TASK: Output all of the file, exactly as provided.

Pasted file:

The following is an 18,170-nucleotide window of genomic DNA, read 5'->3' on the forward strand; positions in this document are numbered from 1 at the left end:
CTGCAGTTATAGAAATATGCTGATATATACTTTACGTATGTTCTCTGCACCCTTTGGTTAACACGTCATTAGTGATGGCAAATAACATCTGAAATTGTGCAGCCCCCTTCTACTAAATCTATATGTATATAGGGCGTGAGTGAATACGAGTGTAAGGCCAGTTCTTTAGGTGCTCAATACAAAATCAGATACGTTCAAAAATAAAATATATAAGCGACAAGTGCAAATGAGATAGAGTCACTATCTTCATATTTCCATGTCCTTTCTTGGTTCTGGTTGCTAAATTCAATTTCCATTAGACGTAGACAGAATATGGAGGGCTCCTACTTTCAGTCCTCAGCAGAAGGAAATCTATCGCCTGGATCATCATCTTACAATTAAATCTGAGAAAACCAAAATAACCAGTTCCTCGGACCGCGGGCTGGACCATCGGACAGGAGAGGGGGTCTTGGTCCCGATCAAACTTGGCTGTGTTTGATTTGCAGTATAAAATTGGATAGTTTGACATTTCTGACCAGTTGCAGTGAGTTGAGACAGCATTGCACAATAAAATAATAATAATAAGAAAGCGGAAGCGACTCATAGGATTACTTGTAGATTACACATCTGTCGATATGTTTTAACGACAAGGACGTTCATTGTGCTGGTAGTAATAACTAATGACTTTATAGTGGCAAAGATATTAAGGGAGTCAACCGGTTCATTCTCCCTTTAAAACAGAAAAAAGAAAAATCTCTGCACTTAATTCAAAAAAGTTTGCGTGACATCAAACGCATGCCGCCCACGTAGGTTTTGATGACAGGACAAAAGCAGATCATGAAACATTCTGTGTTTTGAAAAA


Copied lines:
The following is an 18,170-nucleotide window of genomic DNA, read 5'->3' on the forward strand; positions in this document are numbered from 1 at the left end:
CTGCAGTTATAGAAATATGCTGATATATACTTTACGTATGTTCTCTGCACCCTTTGGTTAACACGTCATTAGTGATGGCAAATAACATCTGAAATTGTGCAGCCCCCTTCTACTAAATCTATATGTATATAGGGCGTGAGTGAATACGAGTGTAAGGCCAGTTCTTTAGGTGCTCAATACAAAATCAGATACGTTCAAAAATAAAATATATAAGCGACAAGTGCAAATGAGATAGAGTCACTATCTTCATATTTCCATGTCCTTTCTTGGTTCTGGTTGCTAAATTCAATTTCCATTAGACGTAGACAGAATATGGAGGGCTCCTACTTTCAGTCCTCAGCAGAAGGAAATCTATCGCCTGGATCATCATCTTACAATTAAATCTGAGAAAACCAAAATAACCAGTTCCTCGGACCGCGGGCTGGACCATCGGACAGGAGAGGGGGTCTTGGTCCCGATCAAACTTGGCTGTGTTTGATTTGCAGTATAAAATTGGATAGTTTGACATTTCTGACCAGTTGCAGTGAGTTGAGACAGCATTGCACAATAAAATAATAATAATAAGAAAGCGGAAGCGACTCATAGGATTACTTGTAGATTACACATCTGTCGATATGTTTTAACGACAAGGACGTTCATTGTGCTGGTAGTAATAACTAATGACTTTATAGTGGCAAAGATATTAAGGGAGTCAACCGGTTCATTCTCCCTTTAAAACAGAAAAAAGAAAAATCTCTGCACTTAATTCAAAAAAGTTTGCGTGACATCAAACGCATGCCGCCCACGTAGGTTTTGATGACAGGACAAAAGCAGATCATGAAACATTCTGTGTTTTGAAAAA